Hello from New Zealand

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Apollyon25
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Hello from New Zealand

Post by Apollyon25 » Tue Jan 21, 2014 7:11 pm

Hi everyone,

My name is Jared, and I'm a senior electronics engineer for a company that makes touchscreens for many of the worlds PC manufacturers.

Recently though I have been building my first 3D printer - A Rostock Mini.
It has provided a welcome distraction from work!

Very quickly, its a standard Rostock Mini with some of the modifications listed here: http://www.thingiverse.com/thing:51288
Most of the parts were sourced from either www.makershop.co.nz (Mike is awesome to deal with!) or www.geeetech.com.

Some hard fought lessons -
I tried an EZ-struder, but with 3mm filament, and near 1m of PFA Bowden tubing it would always slip. Or the driver would overheat and thermally shutdown/current limit.
I'm now using a 5.18:1 planetary motor - no issues at all.
I also tried a www.geeetech.com "J-Head", it probably contributed to the extrusion issues. Now using a www.hotends.com one.
Until recently I couldn't get KISSlicer to behave - it would print at top travel and try to lift beyond the end-stops, or it would try to print at glass level or below (i.e. through it)
Was using Slic3r however its slicing and print quality isn't as good - finally managed to get KISSlicer to work!
Thanks to all those who contributed .ini files - they have helped immensely!

Megatronics v2.0 hardware running Johan's Marlin delta/Kossell fork FW. Smart LCD controller and adapter... All pretty standard stuff and no issues with any of these.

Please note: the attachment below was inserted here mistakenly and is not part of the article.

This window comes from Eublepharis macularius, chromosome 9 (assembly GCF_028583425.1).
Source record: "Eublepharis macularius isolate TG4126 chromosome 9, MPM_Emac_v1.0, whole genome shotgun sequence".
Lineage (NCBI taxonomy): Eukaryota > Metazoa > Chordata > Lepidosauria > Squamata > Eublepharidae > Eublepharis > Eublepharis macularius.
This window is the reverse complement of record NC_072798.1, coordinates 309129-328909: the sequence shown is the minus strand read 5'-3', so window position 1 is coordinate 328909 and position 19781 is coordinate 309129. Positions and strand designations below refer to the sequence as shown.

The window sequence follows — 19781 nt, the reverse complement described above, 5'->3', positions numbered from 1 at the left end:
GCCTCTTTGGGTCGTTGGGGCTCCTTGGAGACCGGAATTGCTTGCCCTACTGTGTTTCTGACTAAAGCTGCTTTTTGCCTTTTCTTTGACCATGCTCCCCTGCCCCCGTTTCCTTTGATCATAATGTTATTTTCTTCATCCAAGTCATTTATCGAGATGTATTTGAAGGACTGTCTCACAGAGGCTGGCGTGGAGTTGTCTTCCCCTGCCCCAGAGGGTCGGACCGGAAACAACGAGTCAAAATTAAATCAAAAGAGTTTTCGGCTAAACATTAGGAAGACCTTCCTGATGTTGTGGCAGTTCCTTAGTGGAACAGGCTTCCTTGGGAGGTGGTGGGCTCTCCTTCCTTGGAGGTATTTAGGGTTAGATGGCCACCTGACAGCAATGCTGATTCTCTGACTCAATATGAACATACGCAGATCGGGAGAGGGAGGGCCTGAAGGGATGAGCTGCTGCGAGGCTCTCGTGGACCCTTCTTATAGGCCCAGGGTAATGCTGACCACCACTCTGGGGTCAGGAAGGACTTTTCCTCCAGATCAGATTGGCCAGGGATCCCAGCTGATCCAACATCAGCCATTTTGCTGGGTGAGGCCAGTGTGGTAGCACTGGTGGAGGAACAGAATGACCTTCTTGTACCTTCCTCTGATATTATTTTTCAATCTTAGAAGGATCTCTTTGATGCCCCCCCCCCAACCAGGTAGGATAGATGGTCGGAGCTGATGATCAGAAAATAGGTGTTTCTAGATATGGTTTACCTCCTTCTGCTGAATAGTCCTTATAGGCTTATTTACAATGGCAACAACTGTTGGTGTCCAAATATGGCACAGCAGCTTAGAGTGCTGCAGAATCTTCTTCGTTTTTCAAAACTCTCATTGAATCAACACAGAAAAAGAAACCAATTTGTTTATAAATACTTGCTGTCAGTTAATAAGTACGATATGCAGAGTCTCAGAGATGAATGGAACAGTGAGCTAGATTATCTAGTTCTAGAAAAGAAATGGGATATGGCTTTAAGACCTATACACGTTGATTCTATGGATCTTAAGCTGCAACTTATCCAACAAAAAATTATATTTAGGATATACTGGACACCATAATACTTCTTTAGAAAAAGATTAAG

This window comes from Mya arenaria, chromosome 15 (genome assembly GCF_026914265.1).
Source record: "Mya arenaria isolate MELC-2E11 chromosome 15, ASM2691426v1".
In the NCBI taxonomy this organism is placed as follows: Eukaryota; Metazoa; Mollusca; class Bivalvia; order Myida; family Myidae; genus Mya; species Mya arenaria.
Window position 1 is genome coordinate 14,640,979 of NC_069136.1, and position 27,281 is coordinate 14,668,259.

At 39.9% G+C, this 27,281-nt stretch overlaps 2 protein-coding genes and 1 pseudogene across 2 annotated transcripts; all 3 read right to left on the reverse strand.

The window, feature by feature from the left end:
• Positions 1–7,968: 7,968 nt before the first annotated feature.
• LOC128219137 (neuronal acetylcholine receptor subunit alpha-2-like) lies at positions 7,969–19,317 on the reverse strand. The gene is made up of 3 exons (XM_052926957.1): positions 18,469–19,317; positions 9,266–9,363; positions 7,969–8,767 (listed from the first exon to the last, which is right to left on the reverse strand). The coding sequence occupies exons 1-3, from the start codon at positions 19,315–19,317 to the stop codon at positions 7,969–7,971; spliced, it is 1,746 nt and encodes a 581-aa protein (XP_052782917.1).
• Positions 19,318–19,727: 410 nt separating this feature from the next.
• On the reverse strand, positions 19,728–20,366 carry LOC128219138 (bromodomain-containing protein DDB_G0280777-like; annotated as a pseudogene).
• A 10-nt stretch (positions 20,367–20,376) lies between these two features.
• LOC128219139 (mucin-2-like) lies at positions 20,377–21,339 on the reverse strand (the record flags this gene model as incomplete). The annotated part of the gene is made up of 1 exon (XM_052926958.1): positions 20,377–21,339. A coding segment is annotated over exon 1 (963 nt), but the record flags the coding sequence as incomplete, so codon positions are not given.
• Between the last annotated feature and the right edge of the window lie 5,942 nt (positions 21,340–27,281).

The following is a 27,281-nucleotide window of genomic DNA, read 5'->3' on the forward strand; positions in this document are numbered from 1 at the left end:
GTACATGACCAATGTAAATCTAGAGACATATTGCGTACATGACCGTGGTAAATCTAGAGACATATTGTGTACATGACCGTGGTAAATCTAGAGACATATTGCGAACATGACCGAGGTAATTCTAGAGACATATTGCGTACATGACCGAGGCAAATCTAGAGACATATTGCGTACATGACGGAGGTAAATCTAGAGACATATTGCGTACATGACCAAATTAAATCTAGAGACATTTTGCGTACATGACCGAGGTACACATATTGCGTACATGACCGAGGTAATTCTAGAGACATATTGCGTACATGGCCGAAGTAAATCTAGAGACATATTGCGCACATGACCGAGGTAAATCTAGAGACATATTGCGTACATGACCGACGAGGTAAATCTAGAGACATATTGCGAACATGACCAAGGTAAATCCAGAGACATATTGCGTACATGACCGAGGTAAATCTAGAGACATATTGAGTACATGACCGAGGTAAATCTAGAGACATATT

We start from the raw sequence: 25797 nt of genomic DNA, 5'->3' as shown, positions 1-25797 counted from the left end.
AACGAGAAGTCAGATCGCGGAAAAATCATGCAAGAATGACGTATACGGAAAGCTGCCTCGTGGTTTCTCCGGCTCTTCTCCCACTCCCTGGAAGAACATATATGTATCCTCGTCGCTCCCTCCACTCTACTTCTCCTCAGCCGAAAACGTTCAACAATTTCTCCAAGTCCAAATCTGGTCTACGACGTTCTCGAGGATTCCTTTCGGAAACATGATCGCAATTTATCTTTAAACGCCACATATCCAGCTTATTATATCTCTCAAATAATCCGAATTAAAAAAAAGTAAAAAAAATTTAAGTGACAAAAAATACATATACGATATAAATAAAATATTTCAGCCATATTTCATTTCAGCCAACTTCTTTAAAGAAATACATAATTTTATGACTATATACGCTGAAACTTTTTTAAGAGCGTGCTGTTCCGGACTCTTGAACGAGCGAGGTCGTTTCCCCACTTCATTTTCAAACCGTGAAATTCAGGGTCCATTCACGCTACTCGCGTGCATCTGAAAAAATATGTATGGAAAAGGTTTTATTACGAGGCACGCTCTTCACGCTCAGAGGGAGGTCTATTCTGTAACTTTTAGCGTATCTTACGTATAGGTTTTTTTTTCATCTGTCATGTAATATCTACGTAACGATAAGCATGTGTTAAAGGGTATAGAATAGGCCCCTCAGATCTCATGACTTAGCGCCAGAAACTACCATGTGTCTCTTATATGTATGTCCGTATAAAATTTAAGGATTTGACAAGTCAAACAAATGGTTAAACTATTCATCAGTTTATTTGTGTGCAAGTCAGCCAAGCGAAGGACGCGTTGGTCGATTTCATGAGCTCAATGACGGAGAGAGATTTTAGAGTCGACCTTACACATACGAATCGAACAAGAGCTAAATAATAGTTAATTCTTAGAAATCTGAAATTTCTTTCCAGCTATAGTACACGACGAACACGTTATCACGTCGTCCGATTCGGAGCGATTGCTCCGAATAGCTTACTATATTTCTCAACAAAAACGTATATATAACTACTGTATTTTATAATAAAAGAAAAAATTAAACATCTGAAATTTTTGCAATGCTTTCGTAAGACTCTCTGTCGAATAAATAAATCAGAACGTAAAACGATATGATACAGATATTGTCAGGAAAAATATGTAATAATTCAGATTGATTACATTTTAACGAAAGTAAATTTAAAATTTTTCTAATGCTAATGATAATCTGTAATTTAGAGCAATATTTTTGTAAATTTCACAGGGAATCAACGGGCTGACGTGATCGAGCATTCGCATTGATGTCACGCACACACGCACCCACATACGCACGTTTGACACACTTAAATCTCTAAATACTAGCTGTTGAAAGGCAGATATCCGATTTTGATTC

A couple of minor tweaks that I have made are around the heated bed -
Micrometer 3-point bed leveling
Custom aluminium-clad PCB heated bed
Magnetically attached

I have seen a few posts on the setup (in FW with dimensions) particularly around the build plane 'dishing'.
Many of the answers are piece-meal and incomplete/simply do not work, and I have not found an online answer to this.

So, my first forum contribution is to answer this.

0) home the machine (obviously implies you have end-stops correctly positioned, wired, maximum height set in FW etc)
1) setup in Pronterface three reference positions - one just in front of each tower, 10mm higher than the build surface.
2) setup a centre reference position, again, 10mm higher than the build surface.
3) move to each of the tower positions, one at a time, and step closer to the bed incrementally (via Pronterface)
4) use a piece of paper as a feeler gauge to be 'grabbed' by the nozzle
5) query the position of the head once the paper has been grabbed. Note the distance down.
6) adjust end-stop screw by the difference (noted) from zero.
7) repeat for the other 2 towers.
8) move the nozzle to the centre reference position and incrementally step down until you grab the paper, note the offset from zero here too.
9) in the FW modify the (I used Marlin) DELTA radius equation by adding a " - Delta_Fudge" subtracted variable. create a #define Delta_Fudge and set it to 5 to start.
10) compile upload and repeat 3-5.
11) I cannot remember which direction increasing this subtracted variable moves things but you'll figure it out!
12) repeat the moves to each of the towers and when the reported position (at which it grabs the paper) is the same as what you got for the centre, the bed "dishing" is now solved.

Altering the Delta Radius (by manipulating this fudge value) flattens the outer edges - the centre will stay at a fixed position.
This is what I never found out on the forums... it doesn't lift/lower the centre, it lifts/lowers the outer points.
Was definitely a "DOH!" moment.

That will do for my first post.